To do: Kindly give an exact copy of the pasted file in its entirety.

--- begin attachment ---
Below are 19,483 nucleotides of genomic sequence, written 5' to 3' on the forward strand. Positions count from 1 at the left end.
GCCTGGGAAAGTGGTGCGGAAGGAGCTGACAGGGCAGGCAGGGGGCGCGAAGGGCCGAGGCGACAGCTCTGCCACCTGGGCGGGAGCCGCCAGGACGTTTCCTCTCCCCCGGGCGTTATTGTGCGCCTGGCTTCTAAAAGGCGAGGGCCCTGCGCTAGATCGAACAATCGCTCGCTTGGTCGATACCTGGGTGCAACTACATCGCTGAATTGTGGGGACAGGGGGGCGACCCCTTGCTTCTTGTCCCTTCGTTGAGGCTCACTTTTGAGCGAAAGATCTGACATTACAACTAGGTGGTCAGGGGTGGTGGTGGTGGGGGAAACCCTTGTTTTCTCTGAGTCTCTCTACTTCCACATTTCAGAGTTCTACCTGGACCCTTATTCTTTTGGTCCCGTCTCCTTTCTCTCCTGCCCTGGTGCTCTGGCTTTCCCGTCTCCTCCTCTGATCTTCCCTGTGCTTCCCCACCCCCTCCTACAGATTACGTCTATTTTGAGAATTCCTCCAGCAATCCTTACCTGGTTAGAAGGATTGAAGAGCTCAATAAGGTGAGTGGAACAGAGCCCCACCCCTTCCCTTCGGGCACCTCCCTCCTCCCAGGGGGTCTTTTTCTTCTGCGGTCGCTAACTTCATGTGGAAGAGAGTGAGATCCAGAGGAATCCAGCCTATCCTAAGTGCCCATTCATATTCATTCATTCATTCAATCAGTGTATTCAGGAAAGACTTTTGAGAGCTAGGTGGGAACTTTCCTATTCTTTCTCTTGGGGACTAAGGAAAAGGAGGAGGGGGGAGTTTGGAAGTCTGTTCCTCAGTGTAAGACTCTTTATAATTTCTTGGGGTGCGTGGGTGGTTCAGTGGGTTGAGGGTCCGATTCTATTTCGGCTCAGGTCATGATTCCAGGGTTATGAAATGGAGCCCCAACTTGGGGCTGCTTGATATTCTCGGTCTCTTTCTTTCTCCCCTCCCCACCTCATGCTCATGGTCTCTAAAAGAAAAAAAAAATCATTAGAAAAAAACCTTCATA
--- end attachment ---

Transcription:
Below are 19,483 nucleotides of genomic sequence, written 5' to 3' on the forward strand. Positions count from 1 at the left end.
GCCTGGGAAAGTGGTGCGGAAGGAGCTGACAGGGCAGGCAGGGGGCGCGAAGGGCCGAGGCGACAGCTCTGCCACCTGGGCGGGAGCCGCCAGGACGTTTCCTCTCCCCCGGGCGTTATTGTGCGCCTGGCTTCTAAAAGGCGAGGGCCCTGCGCTAGATCGAACAATCGCTCGCTTGGTCGATACCTGGGTGCAACTACATCGCTGAATTGTGGGGACAGGGGGGCGACCCCTTGCTTCTTGTCCCTTCGTTGAGGCTCACTTTTGAGCGAAAGATCTGACATTACAACTAGGTGGTCAGGGGTGGTGGTGGTGGGGGAAACCCTTGTTTTCTCTGAGTCTCTCTACTTCCACATTTCAGAGTTCTACCTGGACCCTTATTCTTTTGGTCCCGTCTCCTTTCTCTCCTGCCCTGGTGCTCTGGCTTTCCCGTCTCCTCCTCTGATCTTCCCTGTGCTTCCCCACCCCCTCCTACAGATTACGTCTATTTTGAGAATTCCTCCAGCAATCCTTACCTGGTTAGAAGGATTGAAGAGCTCAATAAGGTGAGTGGAACAGAGCCCCACCCCTTCCCTTCGGGCACCTCCCTCCTCCCAGGGGGTCTTTTTCTTCTGCGGTCGCTAACTTCATGTGGAAGAGAGTGAGATCCAGAGGAATCCAGCCTATCCTAAGTGCCCATTCATATTCATTCATTCATTCAATCAGTGTATTCAGGAAAGACTTTTGAGAGCTAGGTGGGAACTTTCCTATTCTTTCTCTTGGGGACTAAGGAAAAGGAGGAGGGGGGAGTTTGGAAGTCTGTTCCTCAGTGTAAGACTCTTTATAATTTCTTGGGGTGCGTGGGTGGTTCAGTGGGTTGAGGGTCCGATTCTATTTCGGCTCAGGTCATGATTCCAGGGTTATGAAATGGAGCCCCAACTTGGGGCTGCTTGATATTCTCGGTCTCTTTCTTTCTCCCCTCCCCACCTCATGCTCATGGTCTCTAAAAGAAAAAAAAAATCATTAGAAAAAAACCTTCATA